The Discovery Books and CDs are the heart of the Music for Little Mozarts curriculum! When children have them at home, they memorize the songs much more quickly. And they are exposed to different styles of music that are more sophisticated than they are able to play at this early stage.
This echo-song from Music for Little Mozarts, Discovery Book 1 is such fun to sing! In addition, the “Do Re Mi Tapping Song” introduces several important concepts that will lay the groundwork for developing both singing and playing skills:
- Listen and respond – Young children learn quickly from imitating what they hear. I call this the “My-Turn, Your-Turn Game” and say to them, “When it’s my turn, you watch me and listen. When it’s your turn, copy me.” As your students progress, the patterning process introduced in this song will be helpful in teaching short melodic patterns from their lesson book pieces (confirming rhythm and intervals) as well as in introducing phrasing and articulation.
- Experience sounds that go up and down – Have your students tap the following: knees-tummy-chest for sounds moving up, and chest-tummy-knees for sounds moving down. This makes a large motor connection with the direction of the sounds.
- Develop an awareness of matching pitches through singing simple patterns in solfege – This is the introduction to singing in solfege, the international language of music. Some of your students’ parents might recognize the solfege syllables that are sung by Maria and the children in the movie “The Sound of Music.”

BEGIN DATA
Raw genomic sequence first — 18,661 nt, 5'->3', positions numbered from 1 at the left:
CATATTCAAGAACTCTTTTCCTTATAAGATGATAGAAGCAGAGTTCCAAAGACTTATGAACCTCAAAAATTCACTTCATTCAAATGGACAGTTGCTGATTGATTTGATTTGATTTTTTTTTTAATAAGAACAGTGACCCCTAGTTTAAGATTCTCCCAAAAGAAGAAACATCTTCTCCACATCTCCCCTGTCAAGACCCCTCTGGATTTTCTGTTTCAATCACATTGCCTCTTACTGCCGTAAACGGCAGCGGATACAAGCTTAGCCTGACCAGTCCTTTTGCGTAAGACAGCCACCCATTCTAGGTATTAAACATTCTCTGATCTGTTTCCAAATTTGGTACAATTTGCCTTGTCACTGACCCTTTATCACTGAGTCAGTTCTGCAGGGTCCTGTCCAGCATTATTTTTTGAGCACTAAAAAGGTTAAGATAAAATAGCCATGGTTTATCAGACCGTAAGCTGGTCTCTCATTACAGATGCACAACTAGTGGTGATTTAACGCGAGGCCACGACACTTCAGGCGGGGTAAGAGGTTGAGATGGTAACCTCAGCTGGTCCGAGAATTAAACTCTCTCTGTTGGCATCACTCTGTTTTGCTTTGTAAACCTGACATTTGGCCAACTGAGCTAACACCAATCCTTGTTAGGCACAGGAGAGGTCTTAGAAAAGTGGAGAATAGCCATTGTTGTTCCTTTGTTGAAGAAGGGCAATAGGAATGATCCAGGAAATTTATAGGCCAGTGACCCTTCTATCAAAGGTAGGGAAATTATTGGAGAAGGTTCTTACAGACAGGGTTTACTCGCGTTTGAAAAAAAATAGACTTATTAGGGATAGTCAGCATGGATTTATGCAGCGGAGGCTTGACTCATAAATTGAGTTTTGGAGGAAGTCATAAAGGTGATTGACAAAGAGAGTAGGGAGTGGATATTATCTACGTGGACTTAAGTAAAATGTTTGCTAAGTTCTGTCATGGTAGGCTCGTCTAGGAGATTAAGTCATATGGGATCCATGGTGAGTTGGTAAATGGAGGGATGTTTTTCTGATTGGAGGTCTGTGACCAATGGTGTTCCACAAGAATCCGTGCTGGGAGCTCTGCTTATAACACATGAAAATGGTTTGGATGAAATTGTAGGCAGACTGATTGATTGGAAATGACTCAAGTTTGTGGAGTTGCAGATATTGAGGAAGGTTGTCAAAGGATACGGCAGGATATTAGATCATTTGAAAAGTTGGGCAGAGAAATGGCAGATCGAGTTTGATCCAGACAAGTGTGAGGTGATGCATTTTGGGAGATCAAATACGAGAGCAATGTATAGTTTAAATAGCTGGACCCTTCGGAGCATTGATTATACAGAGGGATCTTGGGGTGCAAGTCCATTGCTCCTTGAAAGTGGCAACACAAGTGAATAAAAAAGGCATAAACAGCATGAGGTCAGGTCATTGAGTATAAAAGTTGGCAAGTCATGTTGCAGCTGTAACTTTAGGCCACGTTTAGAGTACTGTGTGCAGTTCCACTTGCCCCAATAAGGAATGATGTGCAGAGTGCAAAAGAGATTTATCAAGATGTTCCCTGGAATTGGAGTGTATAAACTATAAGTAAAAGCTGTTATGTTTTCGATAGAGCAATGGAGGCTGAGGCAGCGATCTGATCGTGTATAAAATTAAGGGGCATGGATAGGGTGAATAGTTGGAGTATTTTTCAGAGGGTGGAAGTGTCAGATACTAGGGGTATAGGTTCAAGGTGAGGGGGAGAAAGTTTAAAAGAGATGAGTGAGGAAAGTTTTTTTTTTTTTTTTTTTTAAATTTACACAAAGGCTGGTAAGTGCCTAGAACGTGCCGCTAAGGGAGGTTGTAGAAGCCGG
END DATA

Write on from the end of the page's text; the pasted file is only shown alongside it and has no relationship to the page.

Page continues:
When introducing this song, I use the CD first. The tempo is fast so my goal is for students to have fun without expecting accuracy.
Next, I have students and parents in a group setting practice measures 15-18, singing and tapping knees-tummy-chest and chest-tummy-knees several times. Then, I have them tap knees-tummy-chest while singing ‘do-re-mi’ instead. In a private lesson, the student and I practice the motions together. In both settings I then accompany the singing as it is important for the children to see how much fun I have playing this song while they do the motions. I choose a tempo that is comfortable for my students and me.
During measures 19-20, I demonstrate whirling around once. In the second ending, we whirl around and clap “the end” on beats 2 and 3 of the last measure.
Some piano teachers may be opposed to singing, as lesson time is already short. During group lessons there usually is enough time to enjoy singing and dancing throughout the class, but for private students, I assign a listening segment from the Discovery Book as a part of practice time at home. Many parents and children tell me that they enjoy listening to the CD together in the car or at bedtime. Then it is easy to begin the lesson with “The Hello Song” and to choose another song to use in the middle of the lesson to help refocus attention. It takes little time and the pleasure is well worth it.
Christine H. Barden
Author, Arranger, Composer